Metal Finishing Guide Book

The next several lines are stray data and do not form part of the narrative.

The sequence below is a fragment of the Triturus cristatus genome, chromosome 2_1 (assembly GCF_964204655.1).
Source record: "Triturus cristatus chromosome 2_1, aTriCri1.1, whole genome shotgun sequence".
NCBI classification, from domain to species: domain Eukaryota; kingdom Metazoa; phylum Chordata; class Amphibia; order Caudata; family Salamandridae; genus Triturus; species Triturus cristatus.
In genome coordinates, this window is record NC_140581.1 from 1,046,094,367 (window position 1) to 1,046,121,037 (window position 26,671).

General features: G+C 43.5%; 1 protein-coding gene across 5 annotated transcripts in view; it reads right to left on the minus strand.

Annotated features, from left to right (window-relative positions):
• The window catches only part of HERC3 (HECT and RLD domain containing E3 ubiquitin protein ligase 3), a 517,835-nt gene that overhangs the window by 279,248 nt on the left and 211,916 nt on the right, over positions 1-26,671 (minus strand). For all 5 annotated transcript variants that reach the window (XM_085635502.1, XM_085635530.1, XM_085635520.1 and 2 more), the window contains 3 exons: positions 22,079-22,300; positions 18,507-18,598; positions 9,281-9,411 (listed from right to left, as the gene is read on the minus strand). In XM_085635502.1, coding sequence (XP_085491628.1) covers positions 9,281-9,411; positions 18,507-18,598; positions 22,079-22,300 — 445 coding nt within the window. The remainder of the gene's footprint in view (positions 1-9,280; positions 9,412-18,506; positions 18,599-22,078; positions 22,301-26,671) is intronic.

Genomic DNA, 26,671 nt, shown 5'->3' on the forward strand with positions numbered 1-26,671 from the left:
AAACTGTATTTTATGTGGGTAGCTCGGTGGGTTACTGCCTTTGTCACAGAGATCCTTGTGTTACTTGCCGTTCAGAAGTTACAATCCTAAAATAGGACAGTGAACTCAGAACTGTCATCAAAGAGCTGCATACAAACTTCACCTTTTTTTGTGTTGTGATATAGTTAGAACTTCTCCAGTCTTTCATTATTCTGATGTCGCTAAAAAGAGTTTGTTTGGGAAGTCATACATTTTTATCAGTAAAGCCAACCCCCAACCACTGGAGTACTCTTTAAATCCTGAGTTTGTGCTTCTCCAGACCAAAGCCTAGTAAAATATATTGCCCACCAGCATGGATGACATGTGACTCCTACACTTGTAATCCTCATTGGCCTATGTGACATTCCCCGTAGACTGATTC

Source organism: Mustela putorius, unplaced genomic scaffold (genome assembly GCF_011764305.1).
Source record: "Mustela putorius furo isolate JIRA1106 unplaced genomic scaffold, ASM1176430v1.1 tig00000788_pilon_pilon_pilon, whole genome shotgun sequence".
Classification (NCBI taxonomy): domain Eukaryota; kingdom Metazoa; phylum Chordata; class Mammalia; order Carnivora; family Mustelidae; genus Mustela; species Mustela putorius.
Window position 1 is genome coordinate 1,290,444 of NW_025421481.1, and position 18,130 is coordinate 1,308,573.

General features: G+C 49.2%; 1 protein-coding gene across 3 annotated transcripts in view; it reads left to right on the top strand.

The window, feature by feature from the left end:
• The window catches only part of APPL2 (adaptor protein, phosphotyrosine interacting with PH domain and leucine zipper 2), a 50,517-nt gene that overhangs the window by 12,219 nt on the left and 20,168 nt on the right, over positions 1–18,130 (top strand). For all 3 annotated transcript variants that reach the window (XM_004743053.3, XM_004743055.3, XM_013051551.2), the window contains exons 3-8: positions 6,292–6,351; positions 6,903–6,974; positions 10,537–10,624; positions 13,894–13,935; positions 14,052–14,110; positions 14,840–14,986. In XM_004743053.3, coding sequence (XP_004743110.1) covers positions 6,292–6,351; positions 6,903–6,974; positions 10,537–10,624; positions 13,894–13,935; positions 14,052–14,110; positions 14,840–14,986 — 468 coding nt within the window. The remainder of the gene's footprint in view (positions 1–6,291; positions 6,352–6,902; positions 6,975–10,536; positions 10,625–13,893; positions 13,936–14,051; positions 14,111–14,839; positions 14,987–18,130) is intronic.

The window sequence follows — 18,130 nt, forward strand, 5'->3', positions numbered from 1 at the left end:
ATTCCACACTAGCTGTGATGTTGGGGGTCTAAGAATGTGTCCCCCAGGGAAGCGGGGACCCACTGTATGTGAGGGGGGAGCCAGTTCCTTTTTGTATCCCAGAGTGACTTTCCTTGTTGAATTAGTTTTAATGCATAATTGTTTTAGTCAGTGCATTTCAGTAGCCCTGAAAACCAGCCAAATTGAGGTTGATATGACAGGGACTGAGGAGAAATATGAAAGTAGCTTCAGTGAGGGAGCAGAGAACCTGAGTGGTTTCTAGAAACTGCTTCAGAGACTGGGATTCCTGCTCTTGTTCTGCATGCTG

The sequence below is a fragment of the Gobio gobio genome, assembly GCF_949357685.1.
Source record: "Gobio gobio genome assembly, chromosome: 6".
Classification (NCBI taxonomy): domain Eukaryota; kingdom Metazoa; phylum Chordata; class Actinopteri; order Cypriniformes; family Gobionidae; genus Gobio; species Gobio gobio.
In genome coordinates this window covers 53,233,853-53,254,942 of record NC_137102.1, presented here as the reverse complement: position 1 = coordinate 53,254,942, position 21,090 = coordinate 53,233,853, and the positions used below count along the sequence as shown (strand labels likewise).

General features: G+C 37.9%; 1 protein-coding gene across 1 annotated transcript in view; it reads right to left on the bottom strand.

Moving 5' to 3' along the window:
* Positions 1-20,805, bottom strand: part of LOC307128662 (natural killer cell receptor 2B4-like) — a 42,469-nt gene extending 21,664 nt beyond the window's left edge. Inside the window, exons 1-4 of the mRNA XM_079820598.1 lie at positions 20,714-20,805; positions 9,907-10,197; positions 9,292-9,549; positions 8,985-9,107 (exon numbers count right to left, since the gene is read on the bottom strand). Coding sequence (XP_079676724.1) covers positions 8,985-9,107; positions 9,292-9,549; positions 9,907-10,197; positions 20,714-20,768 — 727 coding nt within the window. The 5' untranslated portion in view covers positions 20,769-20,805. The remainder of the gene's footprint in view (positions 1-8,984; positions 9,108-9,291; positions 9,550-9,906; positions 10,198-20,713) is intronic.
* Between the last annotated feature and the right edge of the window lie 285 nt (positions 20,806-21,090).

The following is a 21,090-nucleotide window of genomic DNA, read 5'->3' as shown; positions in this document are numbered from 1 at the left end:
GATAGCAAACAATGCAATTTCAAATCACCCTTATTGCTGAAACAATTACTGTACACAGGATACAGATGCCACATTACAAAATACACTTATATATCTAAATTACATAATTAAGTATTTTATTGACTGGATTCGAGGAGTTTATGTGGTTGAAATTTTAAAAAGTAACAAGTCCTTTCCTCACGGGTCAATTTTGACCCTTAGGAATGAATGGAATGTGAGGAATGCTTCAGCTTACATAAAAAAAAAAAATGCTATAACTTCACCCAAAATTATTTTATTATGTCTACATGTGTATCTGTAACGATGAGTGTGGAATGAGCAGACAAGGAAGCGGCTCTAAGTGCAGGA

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in the production processes coming in direct contact with the workpiece. The conversion to air-cooled rectifiers from water-cooled rectifiers, and installation of chillers and cooling towers for reuse of bath and rectifier cooling water, have largely eliminated noncontact hydraulic loadings. Other common practices used to reduce wastewater volume include implementing rigorous housekeeping practices to locate and repair water leaks quickly; employing multiple counterflow rinse tanks to reduce rinsewater use substantially; employing spray rinses to minimize rinsewater use; using conductivity cells to avoid excess dilution in the rinse tanks; installing flow regulators to minimize water use; and reusing contaminated rinsewater and treated wastewater where feasible. Negative results impacting treatment system operation, however, have resulted from zealous water-reduction programs. Rinsewater reductions invariably result in increased contaminant concentrations undergoing treatment, and occasionally to problem levels. Increases in alkaline cleaner and chelating chemical concentrations, in particular, commonly impede conventional treatment, resulting in poor coagulation and floccuation. Environmental Regulations The stringency of the concentration-based discharge limitations affecting a metal finisher is often the leading criterion in selecting treatment processes and systems. Generally, conventional chemical precipitation systems, perhaps with polishing filtration, are suitable to attain compliance with federal regulations or reasonable local standards. For those firms residing in communities that have adopted local standards with metals limitations ranging from 0.1 to 1.0 mg/L, cost and complexity of the system can be substantial. Multiple conventional treatment trains in series operations are relatively simple, but effective. Advanced microfiltration, cation exchange polishing, reverse osmosis, and complete evaporation may be necessary to meet stringent standards or totally eliminate the discharge. CONVENTIONAL METHOD OF WASTEWATER TREATMENT To this day, the majority of metal finishers are meeting, or attempting to meet, effluent limitations by treating wastewater by conventional physical-chemical treatment. The process basically involves the use of chemicals to react with soluble pollutants to produce insoluble byproduct precipitants, which are removed by physical separation via clarification and/or filtration. Conventional treatment systems often include hexavalent chromium reduction, cyanide oxidation, and chemical precipitation in a neutralization tank. Typically, these steps are followed by clarification. As clarification is not a 100% solids separation device, additional polishing is often required using one of many filtration devices. Increasingly, it is becoming common to eliminate the clarification stage totally, and its polymer flocculation step, in favor of direct microfiltration. The sludge from either separation stage is stored/thickened in a sludge tank, then dewatered via a filter press. Chromium Reduction Chromium in metal finishing is normally used in the hexavalent ion form (Cr6+) in plating or chromating. As it soluble at all pH values, the chemical reduction step to its trivalent (Cr3+) form is necessary to ensure removal by precipitation. Commonly, 587

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